SANParks also plans to boost revenue and counter elitism by allowing controlled development in Kruger, including new conference hotels at Skukuza and near Malelane. While these have been fervently discussed, they have yet to materialise. Those behind the plans insist that, though large, they’ll be eco-friendly, but some sceptics argue that’s a contradiction in terms.
In the private reserves, Fair Trade Tourism has certified three properties with outstanding social and environmental practices: Umlani Bushcamp and Motswari in Timbavati and Sabi Sabi in Sabi Sand. Other camps with strong green credentials include Garonga in the Makalali Conservancy and Hamilton’s in the Imbali Concession. Lion Sands, Savanna and many more reserves support small-scale community projects.
MYTH: Visit in the rainy season, and your trip will be a wash-out
In January 2012, January 2013 and March 2014, floods in parts of Kruger damaged bridges, roads and camps. The disruption was so dramatic that you’d be forgiven for thinking it’s best to stay well away from October to April, just in case. But outside the flood season, the rainy months can be truly beautiful, with young animals peeping out of the lush vegetation and woodland kingfishers calling from the trees.
Emma flew with South African Airways and travelled with: Pulse Africa, Skukuza Rest Camp, Savanna Private Reserve, Lion Sands Game Reserve and Rhino Walking Safaris.
Of the 1004 rhinos that South Africa lost to poachers in 2013, over 60 per cent were killed in Kruger National Park. In early 2014 the park’s 9000-odd rhinos were being poached at an average rate of 13 per week. Commenting on the crisis, veteran regional ranger Louis Olivier recently confessed that field rangers are no longer just conservationists – they’re also soldiers.
With rhino horn worth over US$65,000 per kilogramme and between 12 and 15 gangs of poachers operating in the park at a time, the problem is not going away. Some gangs allegedly draw in corrupt vets, police officers and ex-rangers, while others simply rely on bush skills and guile, smuggling horn straight across the border into Mozambique, where arrests are rare. The slickest operations can deliver to their most lucrative market, Vietnam, within 48 hours. Attempts to appeal to the consciences of buyers on environmental and animal welfare grounds have had little effect, but it’s hoped that an agreement between South Africa and Mozambique might signal a brighter future.
For now, you can’t fail to be moved whenever you encounter a rhino in Kruger. Tourists, by their very presence, help eliminate poaching. During my visit I met several people who had come specifically for the rhinos, and were thrilled at how many they had seen.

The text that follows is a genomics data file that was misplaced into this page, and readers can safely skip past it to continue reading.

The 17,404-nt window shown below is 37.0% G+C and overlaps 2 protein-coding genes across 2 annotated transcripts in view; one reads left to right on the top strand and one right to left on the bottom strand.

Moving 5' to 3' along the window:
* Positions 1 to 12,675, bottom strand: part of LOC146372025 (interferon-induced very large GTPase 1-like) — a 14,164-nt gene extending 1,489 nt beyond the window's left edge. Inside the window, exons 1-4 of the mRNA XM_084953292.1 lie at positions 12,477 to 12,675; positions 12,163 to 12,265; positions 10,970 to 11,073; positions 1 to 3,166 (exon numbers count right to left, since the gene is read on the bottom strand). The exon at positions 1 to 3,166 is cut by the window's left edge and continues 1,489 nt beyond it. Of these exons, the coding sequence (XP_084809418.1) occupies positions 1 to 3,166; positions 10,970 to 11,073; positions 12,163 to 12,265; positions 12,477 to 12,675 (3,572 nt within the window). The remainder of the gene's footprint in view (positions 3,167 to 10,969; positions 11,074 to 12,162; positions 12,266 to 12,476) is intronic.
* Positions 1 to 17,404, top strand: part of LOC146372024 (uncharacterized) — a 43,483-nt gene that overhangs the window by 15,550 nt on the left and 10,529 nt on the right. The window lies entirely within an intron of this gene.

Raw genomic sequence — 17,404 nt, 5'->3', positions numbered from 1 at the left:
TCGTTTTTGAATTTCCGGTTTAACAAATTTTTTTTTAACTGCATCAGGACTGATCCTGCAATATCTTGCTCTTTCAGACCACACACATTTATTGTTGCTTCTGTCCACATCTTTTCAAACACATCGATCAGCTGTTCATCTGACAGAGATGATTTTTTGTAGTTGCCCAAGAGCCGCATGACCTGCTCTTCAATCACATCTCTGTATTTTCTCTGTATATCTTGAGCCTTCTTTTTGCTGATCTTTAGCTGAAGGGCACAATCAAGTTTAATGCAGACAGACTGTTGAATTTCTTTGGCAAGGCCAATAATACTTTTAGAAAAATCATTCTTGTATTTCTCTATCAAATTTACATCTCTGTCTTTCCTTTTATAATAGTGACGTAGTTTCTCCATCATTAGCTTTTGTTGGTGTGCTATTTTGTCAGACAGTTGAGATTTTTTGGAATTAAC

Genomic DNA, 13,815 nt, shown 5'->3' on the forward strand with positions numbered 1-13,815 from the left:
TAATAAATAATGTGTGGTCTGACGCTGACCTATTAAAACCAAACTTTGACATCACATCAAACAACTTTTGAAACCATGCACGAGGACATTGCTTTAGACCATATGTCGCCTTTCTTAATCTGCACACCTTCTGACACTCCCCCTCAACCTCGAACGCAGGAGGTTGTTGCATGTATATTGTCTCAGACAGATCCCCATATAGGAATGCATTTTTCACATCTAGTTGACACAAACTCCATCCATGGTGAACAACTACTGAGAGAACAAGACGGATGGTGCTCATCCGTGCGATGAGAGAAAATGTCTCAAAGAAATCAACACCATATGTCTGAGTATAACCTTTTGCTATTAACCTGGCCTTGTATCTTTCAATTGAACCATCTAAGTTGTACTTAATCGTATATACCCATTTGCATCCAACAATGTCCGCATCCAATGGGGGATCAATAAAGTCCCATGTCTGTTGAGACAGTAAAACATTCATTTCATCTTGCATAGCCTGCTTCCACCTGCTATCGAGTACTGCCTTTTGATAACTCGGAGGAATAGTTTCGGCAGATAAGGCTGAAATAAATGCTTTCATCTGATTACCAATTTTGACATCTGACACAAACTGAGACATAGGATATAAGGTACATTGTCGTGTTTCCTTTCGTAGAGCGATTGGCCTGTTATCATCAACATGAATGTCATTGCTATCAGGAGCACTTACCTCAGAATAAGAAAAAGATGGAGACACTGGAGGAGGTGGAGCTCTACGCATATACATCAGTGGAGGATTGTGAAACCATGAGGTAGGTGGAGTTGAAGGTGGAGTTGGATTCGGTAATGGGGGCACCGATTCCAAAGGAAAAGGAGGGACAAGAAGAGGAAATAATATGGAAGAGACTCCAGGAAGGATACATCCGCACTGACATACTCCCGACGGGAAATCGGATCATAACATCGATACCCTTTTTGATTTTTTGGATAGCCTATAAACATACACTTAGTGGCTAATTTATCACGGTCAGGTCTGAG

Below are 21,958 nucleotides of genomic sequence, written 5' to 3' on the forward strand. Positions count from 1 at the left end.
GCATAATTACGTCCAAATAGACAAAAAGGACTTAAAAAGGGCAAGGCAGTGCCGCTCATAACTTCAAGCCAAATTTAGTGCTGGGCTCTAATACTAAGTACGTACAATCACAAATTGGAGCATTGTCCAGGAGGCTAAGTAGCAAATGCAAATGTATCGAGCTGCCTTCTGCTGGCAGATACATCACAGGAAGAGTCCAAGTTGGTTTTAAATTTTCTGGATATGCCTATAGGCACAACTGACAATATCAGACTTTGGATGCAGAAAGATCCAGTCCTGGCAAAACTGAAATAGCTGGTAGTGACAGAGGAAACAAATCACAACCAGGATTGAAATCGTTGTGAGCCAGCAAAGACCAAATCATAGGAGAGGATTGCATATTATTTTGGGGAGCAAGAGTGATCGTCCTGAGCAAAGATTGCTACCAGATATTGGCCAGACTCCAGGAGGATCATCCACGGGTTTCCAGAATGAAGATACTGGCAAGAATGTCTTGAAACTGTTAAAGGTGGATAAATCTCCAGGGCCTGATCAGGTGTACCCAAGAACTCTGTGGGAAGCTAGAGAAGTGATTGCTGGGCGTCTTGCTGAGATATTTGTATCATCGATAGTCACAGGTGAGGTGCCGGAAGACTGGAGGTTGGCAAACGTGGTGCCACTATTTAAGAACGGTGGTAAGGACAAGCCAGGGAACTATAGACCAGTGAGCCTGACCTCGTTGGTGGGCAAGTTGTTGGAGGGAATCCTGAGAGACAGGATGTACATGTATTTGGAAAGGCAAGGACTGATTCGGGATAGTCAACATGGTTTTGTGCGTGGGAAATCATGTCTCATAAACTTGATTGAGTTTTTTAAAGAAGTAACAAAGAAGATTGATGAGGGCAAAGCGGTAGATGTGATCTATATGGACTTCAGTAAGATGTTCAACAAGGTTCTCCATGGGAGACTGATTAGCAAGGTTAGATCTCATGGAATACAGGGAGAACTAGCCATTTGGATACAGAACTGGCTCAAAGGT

Anti-poaching posters and merchandise are hard to avoid in South Africa, and are prominent in shops within the park. You may also, as I did, see anti-poaching units mobilising by vehicle or by helicopter – strong evidence that a dedicated conservation effort is in full swing. However, despite regular injections of cash, tracking equipment and expertise, the taskforce is stretched to the limit.
According to Johan Jooste, the retired army Major General who commands the SANParks Special Projects unit, the physical and psychological pressures on Kruger’s 500 anti-poaching rangers are severe. “The incursions are now relentless and taking their toll on our resources,” he says. “But we have men and women who are dedicated and fully committed to the cause. We are determined to win this war.”
The private reserves play an important part in the fight, financially and logistically. Some reserves, such as Londolozi, have begun to monitor the bush with night-flying drones equipped with heat sensors.
“Everybody’s chipping in,” says Nick Leuenberger of Lion Sands, who is convinced that ecotourism is an effective engine for conservation in Greater Kruger. “We all know that we’re facing a serious situation, and the more resources we devote to it, the better. Just by going out on a game drive, you’re playing a part in deterring poachers.”
Global financial assistance is crucial, too, so South Africa’s Department of Environmental Affairs is taking steps to root out ineffective rhino conservation charities in a bid to ensure that funds don’t go to waste, and SANParks runs a rhino adoption scheme (www.sanparksadopt.org) that aims to be totally transparent, with donations going direct to their dedicated anti-poaching fund.